Five minutes later she returned. ”I’m sorry, but we cannot help you. The implant you have is not sold here, so we do not have the system to unlock the temporary cap, or fit the crown properly.” I was not surprised, having suspected the Australian dental cartel would not make it so easy to escape their gnawing clench. I thanked her, and left — no cost, nothing ventured, nothing gained. I must admit I was both a little relieved, but disappointed I would spend until January, when my dental coverage kicked in again, chewing on the right side of my mouth.
Meanwhile, Frank had sourced through the hotel bellman a nearby laundry to address our growing pile of soiled apparel, an issue more pressing due to the shrinking pile of clothing that was yet to walk on its own. The laundry man spoke little English, but had done business with enough backpackers to start the conversation with “Not by kilogram!” Gaining our ascent, he did an itemised inventory, dollar signs ca-chinging in his eyes as he racked up our bill: US$10.40. Back at the hotel, I calculated that to have the exact same laundry done there would have cost US$104.00, exactly ten times as much.
Leery of Saigon’s frenzy from our previous brief visit, we booked a room on the Pullman’s executive level. This enabled us to eat breakfast, lunch and dinner, with drinks included, without ever leaving the thirtieth floor, which might as well have been in Baltimore. The first night in, we did just that, happy to use the mediocre internet connection – a significant improvement from that on the cruise – to make arrangements to attend my mother’s funeral in Boston. This required drinking much imported French Sauvignon Blanc, one of Baltimore’s best features.
In the morning we strode out to re-visit a couple of the basic attractions we had seen on our first visit. As we left the hotel room, I asked Frank “Is the building swaying a bit?”
This worried him. “Are you alright?”
“I think so. Sea legs, maybe.”
The Pullman is in a very different part of town than our hotel on the previous visit, so the start of our walk was all new. More generally, though, much had changed about Saigon, and much is very much the same.
In the “had changed” category, the most obvious were the numerous new skyscrapers. Beyond that, musclemen and metrosexuals, previously unknown in HCMC, had come out, with men of all ages sporting buffnitudes in spiffy if not wild hair styles and attire. Also, the city has a new eagerness to cater to tourists. A swath of central Saigon has been razed to create a pedestrian shopping promenade culminating at the People’s Committee Building (the beautiful French colonial Old City Hall). Already many high-end shops are represented along it: Versace, Mount Blanc, Dior, Brooks Brothers, Prada, Louis Vuitton. The capitalists may have lost the war, but the rich people most certainly did not.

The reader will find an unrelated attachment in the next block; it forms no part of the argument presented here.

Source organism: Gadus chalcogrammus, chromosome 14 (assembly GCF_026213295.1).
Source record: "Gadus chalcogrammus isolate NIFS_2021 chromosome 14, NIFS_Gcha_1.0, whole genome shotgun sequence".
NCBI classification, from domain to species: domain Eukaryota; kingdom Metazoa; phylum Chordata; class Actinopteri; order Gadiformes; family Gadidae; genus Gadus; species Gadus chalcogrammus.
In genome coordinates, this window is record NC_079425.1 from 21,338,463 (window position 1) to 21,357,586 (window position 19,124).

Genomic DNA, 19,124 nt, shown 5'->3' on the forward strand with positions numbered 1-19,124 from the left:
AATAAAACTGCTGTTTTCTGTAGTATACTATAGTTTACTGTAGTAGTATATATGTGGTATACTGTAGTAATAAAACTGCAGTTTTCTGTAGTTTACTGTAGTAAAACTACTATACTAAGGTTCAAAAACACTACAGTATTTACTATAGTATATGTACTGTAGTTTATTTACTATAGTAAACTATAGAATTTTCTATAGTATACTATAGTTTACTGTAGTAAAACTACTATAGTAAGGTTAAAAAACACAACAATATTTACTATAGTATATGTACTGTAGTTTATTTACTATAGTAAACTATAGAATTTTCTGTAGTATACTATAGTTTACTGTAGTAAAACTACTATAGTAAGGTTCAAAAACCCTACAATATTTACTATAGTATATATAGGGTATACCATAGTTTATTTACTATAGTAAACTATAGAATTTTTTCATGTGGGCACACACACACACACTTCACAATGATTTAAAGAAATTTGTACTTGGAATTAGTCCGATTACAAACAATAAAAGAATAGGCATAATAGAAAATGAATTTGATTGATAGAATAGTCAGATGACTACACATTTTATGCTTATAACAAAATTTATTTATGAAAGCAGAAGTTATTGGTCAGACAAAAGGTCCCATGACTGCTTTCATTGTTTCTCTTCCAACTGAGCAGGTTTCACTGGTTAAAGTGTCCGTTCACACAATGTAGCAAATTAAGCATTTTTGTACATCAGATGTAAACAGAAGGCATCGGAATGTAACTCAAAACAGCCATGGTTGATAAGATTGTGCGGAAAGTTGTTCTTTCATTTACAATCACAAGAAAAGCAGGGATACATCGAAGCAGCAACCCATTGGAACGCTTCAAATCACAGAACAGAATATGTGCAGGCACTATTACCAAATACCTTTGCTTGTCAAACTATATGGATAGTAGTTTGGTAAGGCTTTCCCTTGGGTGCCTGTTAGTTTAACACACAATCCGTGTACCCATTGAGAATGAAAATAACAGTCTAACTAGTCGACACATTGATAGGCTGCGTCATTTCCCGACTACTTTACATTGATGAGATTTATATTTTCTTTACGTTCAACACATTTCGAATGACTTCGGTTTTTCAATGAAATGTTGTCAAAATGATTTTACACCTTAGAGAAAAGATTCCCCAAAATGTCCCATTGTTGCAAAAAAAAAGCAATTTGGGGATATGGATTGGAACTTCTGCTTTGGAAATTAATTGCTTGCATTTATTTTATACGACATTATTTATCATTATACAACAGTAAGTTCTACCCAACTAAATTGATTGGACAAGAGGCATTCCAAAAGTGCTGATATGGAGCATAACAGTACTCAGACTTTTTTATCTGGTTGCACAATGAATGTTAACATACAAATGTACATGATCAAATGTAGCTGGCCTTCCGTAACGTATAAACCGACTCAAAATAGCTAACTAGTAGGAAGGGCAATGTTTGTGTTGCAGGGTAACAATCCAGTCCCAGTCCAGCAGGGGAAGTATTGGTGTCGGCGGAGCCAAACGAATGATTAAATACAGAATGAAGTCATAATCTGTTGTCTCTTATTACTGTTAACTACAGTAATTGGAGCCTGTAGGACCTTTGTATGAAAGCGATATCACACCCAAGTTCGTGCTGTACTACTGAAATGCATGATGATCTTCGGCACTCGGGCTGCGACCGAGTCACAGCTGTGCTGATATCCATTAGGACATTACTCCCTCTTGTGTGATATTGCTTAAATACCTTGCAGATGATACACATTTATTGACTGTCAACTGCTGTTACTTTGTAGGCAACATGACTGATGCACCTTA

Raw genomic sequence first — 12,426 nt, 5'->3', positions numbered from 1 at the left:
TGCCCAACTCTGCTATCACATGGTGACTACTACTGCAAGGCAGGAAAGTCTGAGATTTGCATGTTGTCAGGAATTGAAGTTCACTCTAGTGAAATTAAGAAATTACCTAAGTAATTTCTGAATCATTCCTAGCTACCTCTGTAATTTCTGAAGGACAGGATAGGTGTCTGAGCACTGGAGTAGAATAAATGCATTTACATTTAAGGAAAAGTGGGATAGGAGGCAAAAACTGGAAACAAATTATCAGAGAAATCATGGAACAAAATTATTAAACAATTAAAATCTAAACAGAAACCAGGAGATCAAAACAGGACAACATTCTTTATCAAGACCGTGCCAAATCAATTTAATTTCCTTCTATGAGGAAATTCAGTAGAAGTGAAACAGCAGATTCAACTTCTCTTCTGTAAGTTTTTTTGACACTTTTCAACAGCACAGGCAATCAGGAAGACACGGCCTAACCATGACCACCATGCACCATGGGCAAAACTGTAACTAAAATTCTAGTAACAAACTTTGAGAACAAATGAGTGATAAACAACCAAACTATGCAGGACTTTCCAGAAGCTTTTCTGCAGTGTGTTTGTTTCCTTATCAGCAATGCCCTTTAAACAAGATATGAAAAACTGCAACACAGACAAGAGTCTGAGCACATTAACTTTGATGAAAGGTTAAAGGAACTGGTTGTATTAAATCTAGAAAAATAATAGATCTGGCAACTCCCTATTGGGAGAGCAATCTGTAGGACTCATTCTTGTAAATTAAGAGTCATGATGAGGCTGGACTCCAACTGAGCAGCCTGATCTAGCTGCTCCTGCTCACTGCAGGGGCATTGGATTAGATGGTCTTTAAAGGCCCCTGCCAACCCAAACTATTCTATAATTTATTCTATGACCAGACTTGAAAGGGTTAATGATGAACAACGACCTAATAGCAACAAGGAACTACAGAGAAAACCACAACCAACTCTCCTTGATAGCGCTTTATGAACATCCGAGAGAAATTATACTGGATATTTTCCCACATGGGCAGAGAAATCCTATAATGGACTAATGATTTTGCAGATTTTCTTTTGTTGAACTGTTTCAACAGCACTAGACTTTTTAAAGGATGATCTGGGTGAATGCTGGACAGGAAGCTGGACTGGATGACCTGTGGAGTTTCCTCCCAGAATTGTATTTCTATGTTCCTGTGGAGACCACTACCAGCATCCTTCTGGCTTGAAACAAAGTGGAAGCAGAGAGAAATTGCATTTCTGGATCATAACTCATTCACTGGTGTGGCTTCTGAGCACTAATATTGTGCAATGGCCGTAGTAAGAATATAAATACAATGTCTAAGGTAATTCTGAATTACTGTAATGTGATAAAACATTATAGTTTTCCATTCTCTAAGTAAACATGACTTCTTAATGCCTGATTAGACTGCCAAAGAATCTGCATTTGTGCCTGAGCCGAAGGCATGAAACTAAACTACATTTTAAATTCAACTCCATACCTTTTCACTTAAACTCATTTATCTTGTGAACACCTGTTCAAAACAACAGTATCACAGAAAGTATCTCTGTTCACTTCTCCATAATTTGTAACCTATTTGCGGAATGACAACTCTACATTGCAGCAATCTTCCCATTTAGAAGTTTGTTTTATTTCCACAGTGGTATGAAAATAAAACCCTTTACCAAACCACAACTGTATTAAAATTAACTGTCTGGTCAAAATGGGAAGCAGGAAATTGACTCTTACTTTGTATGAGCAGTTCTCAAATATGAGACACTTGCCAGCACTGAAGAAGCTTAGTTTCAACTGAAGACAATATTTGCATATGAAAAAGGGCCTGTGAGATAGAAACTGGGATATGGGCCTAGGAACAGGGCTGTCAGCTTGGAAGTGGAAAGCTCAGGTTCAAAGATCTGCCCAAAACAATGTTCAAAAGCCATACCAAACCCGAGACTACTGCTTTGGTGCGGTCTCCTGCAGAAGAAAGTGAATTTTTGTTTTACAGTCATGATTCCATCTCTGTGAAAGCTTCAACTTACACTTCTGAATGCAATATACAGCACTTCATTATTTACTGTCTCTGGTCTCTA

In “the same” category, Saigon continues to surge as only Saigon can, arguably the most frenetic city on the planet. Cars, trucks, buses, but mostly motor scooters never cease threatening from all directions, regardless of traffic lights, or road rules more generally. Initially, it appears that crossing a street require nerves of steel, when in fact what is needed is faith in your fellow men and women. As with marine navigation, the key is for all involved to make their intentions known, preferably with high visibility clothing, day or night. Then, there’s a good chance all can progress in bloodless chaos. It was good practice for my impending visit to Boston.
Even Saigon’s sidewalks present challenges. They are invariably packed with parked motor scooters, every storefront looking like a motorcycle dealership. To park there, they must be driven there. Scooters constantly weave through the retailers’ wares and café tables that spill onto the irregularly paved footpaths.
Electricity wires dangle from power poles to ground level, often in massive tangles with innumerable open circuits, presumably not live, but it is inadvisable to test. Occasional open manholes offer the unwary pedestrian ample opportunity to come to a damp and shocking demise. “Watch your step” is a thought that should be omnipresent, programed into one’s head with every move.
Having complained all that, HCMC remains a better walking city than, say, Kuala Lumpur. Sidewalks generally exist, for example, with few construction sites adjacent to speeding automotive traffic requiring pedestrians to teeter atop Jersey barriers where any misstep is likely prove fatal. In contrast to China, Vietnam doesn’t block Google, so Google Maps street view is available, making it easier to find places. Unusually for much of Asia, the streets have names and are well-signed.
As we entered the labyrinth that is the Ben Thanh market, we were immediately surrounded by a half-dozen hard-selling hawkers. One man rubbed Franks arm (“Ooh, you hairy!”) pulling him in one direction by his very arm hairs, while another tugged at his shirt. A woman grabbed my right hand, dragging me towards her stall (“You come! You see!”), while another refused to yield control of my left pinky, nearly yanking it out of its socket.
“I NEED that!” I screamed at the pinky yanker, pulling away while my brain went on high alert. “OVERLOAD! OVERLOAD! OVERLOAD!” It was the weirdest thing, but suddenly the room began to spin and I realised I was about to faint. “We have got to get out of here!” I told Frank, not waiting for a response, moving as quickly as I could towards daylight.
Outside I collected myself by drinking a gallon of water. Frank followed as soon as he had regained control of his bodice. “I think that’s enough of that…” he suggested.
Feeling better, we proceeded carefully, avoiding confined places. I lit a candle for my recently dead Mom at Notre Dame Cathedral – unlike Cambodia, they have wax in Vietnam. I imagined my mother as one bewildered angel on receiving the news that somebody had lit a candle for her in Saigon.
A police officer stopped me from photographing the Old City Hall, but I think that was just because I ventured unknowingly into a construction site to do so. Then we visited the Saigon Post Office again, a big tourist attraction for reasons that bewilder me — perhaps because war correspondents called in their stories from there? I don’t know. A mystery. Frank bought postage for his postcards; very quaint.
While waiting, I recalled that dizziness and sensitivity to sunlight were both possible side effects my doctor warned me about when she prescribed doxycycline to ward off malaria. Frank agreed with my idea that it would be best for me to discontinue the doxycycline. To be on the safe side, we headed back to the hotel for some rest. We tried to wend our way back via quiet back streets, but Saigon had no such animal.
I enjoyed an early end to the day, never had air conditioning felt so good.